The publication is available Open Access from here: https://www.iccrom.org/publication/anticipating-futures-heritage

Various activities October – December 2023


Cornelius Holtorf attended a zoom seminar on Hur kan vi framtidssäkra vår verksamhet? organised by the Museum of Västernorrland in Härnosand (3 October 2023).

Cornelius Holtorf took part in a lunch sponsored by the Friends of Sandbyborg at Linnaeus University’s training excavation site of Gamla Skogsby, followed by participating in a discussion panel to discuss ‘future archaeology’ in relation to the ongoing excavations (4 October 2023).

Cornelius Holtorf took part in the annual meeting of the Academic Advisory Board of the Leibniz Centre for Archaeology (LEIZA) in Mainz, Germany. He also contributed to the Board’s retreat held one day later near Mainz (14-15 October 2023).

Cornelius Holtorf, Anders Högberg, Sarah May, Emily Hanscam, and Helena Rydén discussed their present priorities with colleagues at Malmö University interested in learning more about the work of the Chair with a view towards future collaboration (17 October 2023).

Anders Högberg presented a paper on “Participatory futures making and heritage processes” (co-authored with Gustav Wollentz) for colleagues at Malmö University (17 October 2023).

Cornelius Holtorf lectured for three hours on “Cultural and heritage tourism – making choices for the future” for 3 students taking the advanced-level course on Tourism and Sustainability in the Anthropocene 15 credits in Tourism and Recreation Studies at Linnaeus University, Kalmar (24 October 2023).

Cornelius Holtorf co-run a full-day workshop in Stockholm with 12 national heritage experts attending, forming part of a project on cultural heritage compensation for the Swedish Transport Adminstration (25 October 2023).

Cornelius Holtorf presented a talk entitled “Varför hantering av kärnavfall behöver kunskap om kultur” for almost 30 attendants of the Culture Breakfast organised by the Municipality of Kalmar (14 November 2023).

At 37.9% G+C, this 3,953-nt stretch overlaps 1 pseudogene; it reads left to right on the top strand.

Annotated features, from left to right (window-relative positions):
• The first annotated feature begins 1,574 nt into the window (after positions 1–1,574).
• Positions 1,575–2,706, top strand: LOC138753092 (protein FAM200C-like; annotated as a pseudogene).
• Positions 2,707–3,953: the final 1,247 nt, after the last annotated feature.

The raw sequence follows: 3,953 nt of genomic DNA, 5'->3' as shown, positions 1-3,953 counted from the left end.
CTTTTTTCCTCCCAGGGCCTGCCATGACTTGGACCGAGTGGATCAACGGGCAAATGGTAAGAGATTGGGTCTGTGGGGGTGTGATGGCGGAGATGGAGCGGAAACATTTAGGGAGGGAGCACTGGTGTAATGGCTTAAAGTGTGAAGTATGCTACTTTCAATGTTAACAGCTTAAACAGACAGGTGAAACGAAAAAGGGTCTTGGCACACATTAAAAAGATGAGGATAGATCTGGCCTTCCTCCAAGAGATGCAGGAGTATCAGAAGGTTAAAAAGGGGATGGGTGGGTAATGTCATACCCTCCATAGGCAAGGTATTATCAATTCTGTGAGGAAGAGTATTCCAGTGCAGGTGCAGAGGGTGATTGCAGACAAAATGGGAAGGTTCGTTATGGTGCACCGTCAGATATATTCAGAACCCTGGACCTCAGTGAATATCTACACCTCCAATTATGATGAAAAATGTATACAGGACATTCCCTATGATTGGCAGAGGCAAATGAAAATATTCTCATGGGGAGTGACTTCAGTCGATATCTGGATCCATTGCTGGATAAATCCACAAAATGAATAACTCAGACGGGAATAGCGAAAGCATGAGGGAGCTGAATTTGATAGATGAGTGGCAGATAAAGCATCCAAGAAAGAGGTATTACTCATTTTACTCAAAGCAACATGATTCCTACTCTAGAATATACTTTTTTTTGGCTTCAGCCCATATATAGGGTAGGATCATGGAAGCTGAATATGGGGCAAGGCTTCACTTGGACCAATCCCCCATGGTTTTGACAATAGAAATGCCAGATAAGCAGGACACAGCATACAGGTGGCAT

Cornelius Holtorf was interviewed about Heritage Futures for TV station Dubai One in Dubai, UAE (27 November 2023).

Cornelius Holtorf signed the “Global Call to Put Cultural Heritage, Arts and Creative Sectors at the Heart of Climate Action.” This is a global call to the UNFCCC to include cultural heritage, the arts and creative sectors in climate policy, at the time of COP28 held in December 2023 in Dubai.

Cornelius Holtorf attended of the Resilience Hub programme at COP 28, held in Dubai, the following sessions

  • Preserving Our Legacy: Climate resilience for culture and heritage, hosted by the Climate Heritage Network (CHN) and the International Centre for Climate Change and Development (ICCCAD)  (3 December 2023)
  • How Creativity Can Build Resilient Communities (9 December 2023)

Cornelius Holtorf, Anders Högberg, and Ulrika Söderström attended a lecture by Marcy Rockman on “The Radical Importance of Now in Linking Archaeology and Climate Change” organised by the Swedigarch project (6 December 2023).

Cornelius Holtorf, Anders Högberg, and Gustav Wollentz contributed to an informal meeting of a small group of international specialists in heritage and foresight convened by Alison Heritage of ICCROM (8 December 2023).

Cornelius Holtorf participated in a meeting of ICOMOS International Scientific Committee on Interpretation and Presentation (ICIP) to discuss future strategy addressing contemporary conflicts (13 December 2023).

Cornelius Holtorf took part in the virtual informal consultations on the UN Summit of the Future arranged by the Co-facilitators of the preparatory process, the Permanent Representatives to the United Nations of Germany and Namibia (13 December 2023).

Cornelius Holtorf lectured for a class of undergraduate students in Archaeology on “Archaeology, Climate, and Sustainability” (15 December 2023).

Cornelius Holtorf lectured for a class of undergraduate students in Cultural Policy on “Global Cultural Policy” (19 December 2023).

Keynote lecture on Heritage Futures and Futures Literacy


On Wednesday 13 December 2023, Anders Högberg was invited by University of Ferrara to give a keynote lecture on the topic “Heritage Futures and Futures Literacy. New roles for heritage in managing the relations between present and future societies”.

The keynote was presented at the Kaleidoscope of Sustainability, 5th Annual Kick-off Symposium of the PhD programme Environmental Sustainability and Wellbeing. It is a program that focuses on the research and training of young scholars interested in a multidisciplinary approach to sustainability and wellbeing. It is an impressive inter-disciplinary research school set-up be the University of Ferrara in co-operation with a wide range of universities from around the globe. It attracts PhD-students from the Humanities, Social Science, Economics, Law, Architecture, Urban Planning, Engineering, Chemical Sciences, and Biomedical Sciences.

Anders Högberg

Anders Högberg, Professor of Archaeology UNESCO Chair on Heritage Futures


Dubai Future Forum